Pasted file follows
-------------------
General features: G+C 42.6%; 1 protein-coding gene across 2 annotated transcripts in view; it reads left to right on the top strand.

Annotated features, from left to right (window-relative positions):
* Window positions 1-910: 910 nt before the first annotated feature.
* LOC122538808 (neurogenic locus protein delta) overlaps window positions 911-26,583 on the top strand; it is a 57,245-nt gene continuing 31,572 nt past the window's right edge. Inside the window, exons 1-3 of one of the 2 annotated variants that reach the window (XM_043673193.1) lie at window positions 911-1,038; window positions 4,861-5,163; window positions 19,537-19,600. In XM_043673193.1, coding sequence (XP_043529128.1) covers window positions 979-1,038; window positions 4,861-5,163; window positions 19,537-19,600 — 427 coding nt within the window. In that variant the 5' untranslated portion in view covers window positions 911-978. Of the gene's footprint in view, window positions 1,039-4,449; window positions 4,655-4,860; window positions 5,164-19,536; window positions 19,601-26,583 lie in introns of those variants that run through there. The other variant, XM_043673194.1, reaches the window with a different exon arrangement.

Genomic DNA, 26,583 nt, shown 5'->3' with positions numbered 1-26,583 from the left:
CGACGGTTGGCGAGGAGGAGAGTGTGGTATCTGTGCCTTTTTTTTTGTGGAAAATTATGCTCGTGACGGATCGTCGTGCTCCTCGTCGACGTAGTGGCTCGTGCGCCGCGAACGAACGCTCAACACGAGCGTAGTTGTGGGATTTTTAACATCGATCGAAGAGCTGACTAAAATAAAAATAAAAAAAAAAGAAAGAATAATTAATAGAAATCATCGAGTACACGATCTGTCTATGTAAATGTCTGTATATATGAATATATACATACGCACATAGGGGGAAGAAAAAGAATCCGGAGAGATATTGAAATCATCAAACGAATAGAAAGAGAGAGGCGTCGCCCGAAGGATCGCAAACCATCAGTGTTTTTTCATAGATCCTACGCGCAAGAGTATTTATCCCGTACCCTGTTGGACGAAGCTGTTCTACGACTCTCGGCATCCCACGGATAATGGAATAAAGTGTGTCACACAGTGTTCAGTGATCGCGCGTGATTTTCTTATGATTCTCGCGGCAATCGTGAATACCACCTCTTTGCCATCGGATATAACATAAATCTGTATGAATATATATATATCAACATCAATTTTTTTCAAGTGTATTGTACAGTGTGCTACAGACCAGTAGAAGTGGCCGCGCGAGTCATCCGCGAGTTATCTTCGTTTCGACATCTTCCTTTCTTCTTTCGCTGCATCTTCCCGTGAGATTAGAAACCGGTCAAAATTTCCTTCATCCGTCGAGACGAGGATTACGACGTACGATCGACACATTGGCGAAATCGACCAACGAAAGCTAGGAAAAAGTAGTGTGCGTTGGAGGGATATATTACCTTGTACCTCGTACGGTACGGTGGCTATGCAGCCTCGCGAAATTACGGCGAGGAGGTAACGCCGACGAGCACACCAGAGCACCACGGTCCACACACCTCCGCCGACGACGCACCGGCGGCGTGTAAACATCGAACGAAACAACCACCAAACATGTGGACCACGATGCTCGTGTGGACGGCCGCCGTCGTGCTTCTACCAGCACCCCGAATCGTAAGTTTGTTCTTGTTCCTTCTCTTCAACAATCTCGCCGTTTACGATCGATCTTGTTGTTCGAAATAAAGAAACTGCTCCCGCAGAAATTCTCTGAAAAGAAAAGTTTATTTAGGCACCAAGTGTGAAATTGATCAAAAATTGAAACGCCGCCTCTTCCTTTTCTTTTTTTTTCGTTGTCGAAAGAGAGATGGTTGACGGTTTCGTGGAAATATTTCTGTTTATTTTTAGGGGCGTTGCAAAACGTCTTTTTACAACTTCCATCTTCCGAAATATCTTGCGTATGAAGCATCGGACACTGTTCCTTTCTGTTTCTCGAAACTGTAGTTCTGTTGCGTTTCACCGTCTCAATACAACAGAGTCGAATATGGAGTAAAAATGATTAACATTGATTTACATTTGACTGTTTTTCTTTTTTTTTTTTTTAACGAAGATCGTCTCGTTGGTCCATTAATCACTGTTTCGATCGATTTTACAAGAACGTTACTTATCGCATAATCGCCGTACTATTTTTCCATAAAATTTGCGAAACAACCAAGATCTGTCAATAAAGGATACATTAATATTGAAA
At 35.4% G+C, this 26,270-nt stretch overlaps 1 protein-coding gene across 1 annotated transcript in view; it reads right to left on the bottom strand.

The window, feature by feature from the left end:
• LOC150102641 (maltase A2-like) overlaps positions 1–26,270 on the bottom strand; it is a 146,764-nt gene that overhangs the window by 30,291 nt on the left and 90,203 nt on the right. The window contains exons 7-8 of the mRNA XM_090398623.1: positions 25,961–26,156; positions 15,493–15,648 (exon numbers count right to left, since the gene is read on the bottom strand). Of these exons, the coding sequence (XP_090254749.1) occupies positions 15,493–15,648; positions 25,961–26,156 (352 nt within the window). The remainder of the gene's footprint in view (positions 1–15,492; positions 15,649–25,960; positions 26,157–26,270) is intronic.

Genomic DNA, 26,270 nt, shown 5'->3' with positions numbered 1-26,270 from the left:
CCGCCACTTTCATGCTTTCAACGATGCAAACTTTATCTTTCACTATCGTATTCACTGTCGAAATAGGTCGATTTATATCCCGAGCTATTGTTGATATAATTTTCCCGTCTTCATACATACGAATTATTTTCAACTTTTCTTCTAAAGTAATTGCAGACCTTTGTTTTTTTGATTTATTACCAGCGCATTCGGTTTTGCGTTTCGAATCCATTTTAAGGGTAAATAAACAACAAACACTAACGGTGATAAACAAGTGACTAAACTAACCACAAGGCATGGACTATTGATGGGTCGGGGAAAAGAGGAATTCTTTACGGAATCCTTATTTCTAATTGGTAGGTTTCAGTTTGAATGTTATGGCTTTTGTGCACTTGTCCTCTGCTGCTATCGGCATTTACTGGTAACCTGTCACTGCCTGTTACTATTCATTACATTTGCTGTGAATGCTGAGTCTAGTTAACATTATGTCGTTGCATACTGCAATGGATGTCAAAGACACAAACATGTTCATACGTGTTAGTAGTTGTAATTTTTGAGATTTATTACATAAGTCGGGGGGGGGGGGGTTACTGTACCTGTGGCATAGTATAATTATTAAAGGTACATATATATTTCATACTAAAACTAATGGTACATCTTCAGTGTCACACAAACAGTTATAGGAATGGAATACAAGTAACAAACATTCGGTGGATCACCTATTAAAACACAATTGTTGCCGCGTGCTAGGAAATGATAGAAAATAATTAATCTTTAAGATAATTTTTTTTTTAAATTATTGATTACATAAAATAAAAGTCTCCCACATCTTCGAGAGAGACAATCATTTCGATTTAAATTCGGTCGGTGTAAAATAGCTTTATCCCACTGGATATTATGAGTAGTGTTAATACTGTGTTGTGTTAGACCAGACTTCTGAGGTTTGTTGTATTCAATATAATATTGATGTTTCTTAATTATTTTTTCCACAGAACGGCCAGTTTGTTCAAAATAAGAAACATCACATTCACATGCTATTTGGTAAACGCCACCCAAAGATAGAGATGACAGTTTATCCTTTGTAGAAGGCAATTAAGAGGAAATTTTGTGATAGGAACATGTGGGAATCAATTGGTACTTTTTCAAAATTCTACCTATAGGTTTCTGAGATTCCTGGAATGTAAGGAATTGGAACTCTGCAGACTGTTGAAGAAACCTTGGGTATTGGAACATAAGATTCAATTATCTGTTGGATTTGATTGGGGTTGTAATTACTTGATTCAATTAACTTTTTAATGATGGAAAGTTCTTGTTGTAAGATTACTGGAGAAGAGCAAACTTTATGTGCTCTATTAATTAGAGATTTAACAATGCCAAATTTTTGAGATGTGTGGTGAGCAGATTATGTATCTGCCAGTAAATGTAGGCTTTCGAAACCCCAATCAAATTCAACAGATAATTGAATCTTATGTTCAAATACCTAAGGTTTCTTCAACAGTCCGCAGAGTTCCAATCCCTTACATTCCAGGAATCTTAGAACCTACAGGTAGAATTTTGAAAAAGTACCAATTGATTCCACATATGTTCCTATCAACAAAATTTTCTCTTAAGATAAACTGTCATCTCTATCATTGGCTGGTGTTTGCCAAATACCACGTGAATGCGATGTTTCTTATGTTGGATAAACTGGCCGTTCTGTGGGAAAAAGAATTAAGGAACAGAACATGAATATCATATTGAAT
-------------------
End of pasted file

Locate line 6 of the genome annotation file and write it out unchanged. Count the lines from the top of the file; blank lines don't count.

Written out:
CGACGGTTGGCGAGGAGGAGAGTGTGGTATCTGTGCCTTTTTTTTTGTGGAAAATTATGCTCGTGACGGATCGTCGTGCTCCTCGTCGACGTAGTGGCTCGTGCGCCGCGAACGAACGCTCAACACGAGCGTAGTTGTGGGATTTTTAACATCGATCGAAGAGCTGACTAAAATAAAAATAAAAAAAAAAGAAAGAATAATTAATAGAAATCATCGAGTACACGATCTGTCTATGTAAATGTCTGTATATATGAATATATACATACGCACATAGGGGGAAGAAAAAGAATCCGGAGAGATATTGAAATCATCAAACGAATAGAAAGAGAGAGGCGTCGCCCGAAGGATCGCAAACCATCAGTGTTTTTTCATAGATCCTACGCGCAAGAGTATTTATCCCGTACCCTGTTGGACGAAGCTGTTCTACGACTCTCGGCATCCCACGGATAATGGAATAAAGTGTGTCACACAGTGTTCAGTGATCGCGCGTGATTTTCTTATGATTCTCGCGGCAATCGTGAATACCACCTCTTTGCCATCGGATATAACATAAATCTGTATGAATATATATATATCAACATCAATTTTTTTCAAGTGTATTGTACAGTGTGCTACAGACCAGTAGAAGTGGCCGCGCGAGTCATCCGCGAGTTATCTTCGTTTCGACATCTTCCTTTCTTCTTTCGCTGCATCTTCCCGTGAGATTAGAAACCGGTCAAAATTTCCTTCATCCGTCGAGACGAGGATTACGACGTACGATCGACACATTGGCGAAATCGACCAACGAAAGCTAGGAAAAAGTAGTGTGCGTTGGAGGGATATATTACCTTGTACCTCGTACGGTACGGTGGCTATGCAGCCTCGCGAAATTACGGCGAGGAGGTAACGCCGACGAGCACACCAGAGCACCACGGTCCACACACCTCCGCCGACGACGCACCGGCGGCGTGTAAACATCGAACGAAACAACCACCAAACATGTGGACCACGATGCTCGTGTGGACGGCCGCCGTCGTGCTTCTACCAGCACCCCGAATCGTAAGTTTGTTCTTGTTCCTTCTCTTCAACAATCTCGCCGTTTACGATCGATCTTGTTGTTCGAAATAAAGAAACTGCTCCCGCAGAAATTCTCTGAAAAGAAAAGTTTATTTAGGCACCAAGTGTGAAATTGATCAAAAATTGAAACGCCGCCTCTTCCTTTTCTTTTTTTTTCGTTGTCGAAAGAGAGATGGTTGACGGTTTCGTGGAAATATTTCTGTTTATTTTTAGGGGCGTTGCAAAACGTCTTTTTACAACTTCCATCTTCCGAAATATCTTGCGTATGAAGCATCGGACACTGTTCCTTTCTGTTTCTCGAAACTGTAGTTCTGTTGCGTTTCACCGTCTCAATACAACAGAGTCGAATATGGAGTAAAAATGATTAACATTGATTTACATTTGACTGTTTTTCTTTTTTTTTTTTTTAACGAAGATCGTCTCGTTGGTCCATTAATCACTGTTTCGATCGATTTTACAAGAACGTTACTTATCGCATAATCGCCGTACTATTTTTCCATAAAATTTGCGAAACAACCAAGATCTGTCAATAAAGGATACATTAATATTGAAA